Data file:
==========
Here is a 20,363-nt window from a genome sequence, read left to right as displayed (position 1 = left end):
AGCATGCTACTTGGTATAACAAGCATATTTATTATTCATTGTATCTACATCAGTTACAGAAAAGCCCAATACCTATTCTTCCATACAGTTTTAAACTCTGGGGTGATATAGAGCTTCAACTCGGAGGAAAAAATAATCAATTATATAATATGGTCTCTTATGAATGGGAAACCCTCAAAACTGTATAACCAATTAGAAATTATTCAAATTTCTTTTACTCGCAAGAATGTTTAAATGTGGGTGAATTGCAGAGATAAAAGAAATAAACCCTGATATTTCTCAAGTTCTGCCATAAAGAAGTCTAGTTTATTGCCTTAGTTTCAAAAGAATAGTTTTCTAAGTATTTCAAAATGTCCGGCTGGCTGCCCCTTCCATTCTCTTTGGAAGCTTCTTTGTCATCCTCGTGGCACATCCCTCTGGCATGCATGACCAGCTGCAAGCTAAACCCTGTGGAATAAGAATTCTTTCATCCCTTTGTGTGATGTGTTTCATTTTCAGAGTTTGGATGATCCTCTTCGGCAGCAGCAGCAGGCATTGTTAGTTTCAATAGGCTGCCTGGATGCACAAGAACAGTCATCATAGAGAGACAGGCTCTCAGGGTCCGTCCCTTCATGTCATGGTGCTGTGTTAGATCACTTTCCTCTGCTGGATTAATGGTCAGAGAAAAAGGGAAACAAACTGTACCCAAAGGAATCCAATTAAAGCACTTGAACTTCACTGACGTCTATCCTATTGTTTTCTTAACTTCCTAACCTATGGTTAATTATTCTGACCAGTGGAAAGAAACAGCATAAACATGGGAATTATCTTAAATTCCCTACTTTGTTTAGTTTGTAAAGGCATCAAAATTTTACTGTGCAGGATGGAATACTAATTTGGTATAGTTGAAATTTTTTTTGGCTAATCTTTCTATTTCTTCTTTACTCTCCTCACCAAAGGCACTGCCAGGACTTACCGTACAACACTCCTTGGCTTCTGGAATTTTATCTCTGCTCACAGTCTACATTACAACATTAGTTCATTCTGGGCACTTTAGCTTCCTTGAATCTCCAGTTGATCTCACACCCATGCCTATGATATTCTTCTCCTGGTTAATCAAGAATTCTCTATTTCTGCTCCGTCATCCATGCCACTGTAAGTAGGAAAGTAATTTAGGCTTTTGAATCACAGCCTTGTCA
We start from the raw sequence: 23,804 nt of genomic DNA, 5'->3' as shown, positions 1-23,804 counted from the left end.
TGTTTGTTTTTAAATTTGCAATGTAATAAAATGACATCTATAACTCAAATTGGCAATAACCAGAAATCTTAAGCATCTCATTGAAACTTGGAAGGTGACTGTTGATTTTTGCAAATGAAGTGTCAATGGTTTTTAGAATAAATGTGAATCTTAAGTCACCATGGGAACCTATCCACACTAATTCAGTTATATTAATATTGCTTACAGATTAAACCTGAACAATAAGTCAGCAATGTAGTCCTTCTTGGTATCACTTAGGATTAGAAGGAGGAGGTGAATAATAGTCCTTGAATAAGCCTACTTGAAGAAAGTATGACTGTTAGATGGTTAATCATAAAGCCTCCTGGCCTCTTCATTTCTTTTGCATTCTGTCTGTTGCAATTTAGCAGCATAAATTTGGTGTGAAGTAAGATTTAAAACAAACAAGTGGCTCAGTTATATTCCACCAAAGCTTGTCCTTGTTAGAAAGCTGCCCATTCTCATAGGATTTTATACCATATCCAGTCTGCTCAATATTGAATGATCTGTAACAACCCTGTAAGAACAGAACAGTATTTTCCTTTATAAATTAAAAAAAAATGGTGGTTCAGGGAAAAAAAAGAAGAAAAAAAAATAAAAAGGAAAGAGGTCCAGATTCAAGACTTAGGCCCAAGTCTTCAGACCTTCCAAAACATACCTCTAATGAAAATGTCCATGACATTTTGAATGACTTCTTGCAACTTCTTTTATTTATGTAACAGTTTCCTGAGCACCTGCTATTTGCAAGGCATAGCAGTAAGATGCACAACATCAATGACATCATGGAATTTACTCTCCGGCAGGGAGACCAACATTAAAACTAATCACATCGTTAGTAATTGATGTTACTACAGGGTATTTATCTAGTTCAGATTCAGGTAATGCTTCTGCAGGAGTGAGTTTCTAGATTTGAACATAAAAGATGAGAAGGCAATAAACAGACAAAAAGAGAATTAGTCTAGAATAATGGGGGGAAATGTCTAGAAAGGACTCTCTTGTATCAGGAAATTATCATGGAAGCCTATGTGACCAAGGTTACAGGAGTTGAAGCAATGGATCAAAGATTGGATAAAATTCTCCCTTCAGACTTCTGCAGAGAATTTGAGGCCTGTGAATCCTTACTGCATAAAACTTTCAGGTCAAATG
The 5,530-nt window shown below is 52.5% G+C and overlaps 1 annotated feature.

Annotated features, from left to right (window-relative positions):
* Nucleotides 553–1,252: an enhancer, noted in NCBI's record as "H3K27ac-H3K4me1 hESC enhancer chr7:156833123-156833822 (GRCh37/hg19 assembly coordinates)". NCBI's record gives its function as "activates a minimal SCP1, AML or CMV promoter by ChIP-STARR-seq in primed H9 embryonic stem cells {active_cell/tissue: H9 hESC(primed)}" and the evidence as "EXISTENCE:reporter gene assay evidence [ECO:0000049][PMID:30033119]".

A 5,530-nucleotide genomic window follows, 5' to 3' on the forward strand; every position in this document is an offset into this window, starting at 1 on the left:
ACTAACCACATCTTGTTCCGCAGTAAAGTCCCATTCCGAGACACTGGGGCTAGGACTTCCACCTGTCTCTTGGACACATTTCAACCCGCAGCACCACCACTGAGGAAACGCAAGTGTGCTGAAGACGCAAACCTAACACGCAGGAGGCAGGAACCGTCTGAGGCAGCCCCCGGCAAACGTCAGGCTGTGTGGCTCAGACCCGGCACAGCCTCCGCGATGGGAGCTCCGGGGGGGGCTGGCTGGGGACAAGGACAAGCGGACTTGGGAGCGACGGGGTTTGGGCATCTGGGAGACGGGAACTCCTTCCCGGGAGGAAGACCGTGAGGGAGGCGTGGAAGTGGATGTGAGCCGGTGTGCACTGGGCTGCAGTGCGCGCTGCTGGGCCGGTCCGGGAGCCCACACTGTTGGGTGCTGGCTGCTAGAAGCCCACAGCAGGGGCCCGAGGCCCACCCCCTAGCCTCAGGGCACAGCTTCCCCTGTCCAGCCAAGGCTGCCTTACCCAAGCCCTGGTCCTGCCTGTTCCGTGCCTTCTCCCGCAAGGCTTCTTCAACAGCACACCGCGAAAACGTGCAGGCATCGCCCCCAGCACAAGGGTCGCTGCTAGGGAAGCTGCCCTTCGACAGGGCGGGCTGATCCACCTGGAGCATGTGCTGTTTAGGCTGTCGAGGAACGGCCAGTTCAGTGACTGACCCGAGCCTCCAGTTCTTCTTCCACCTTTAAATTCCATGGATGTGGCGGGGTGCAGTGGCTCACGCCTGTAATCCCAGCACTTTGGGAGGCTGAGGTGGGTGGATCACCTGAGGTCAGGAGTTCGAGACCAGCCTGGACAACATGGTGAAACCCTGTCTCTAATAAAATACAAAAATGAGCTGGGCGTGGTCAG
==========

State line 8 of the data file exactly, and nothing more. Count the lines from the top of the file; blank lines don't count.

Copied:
A 5,530-nucleotide genomic window follows, 5' to 3' on the forward strand; every position in this document is an offset into this window, starting at 1 on the left: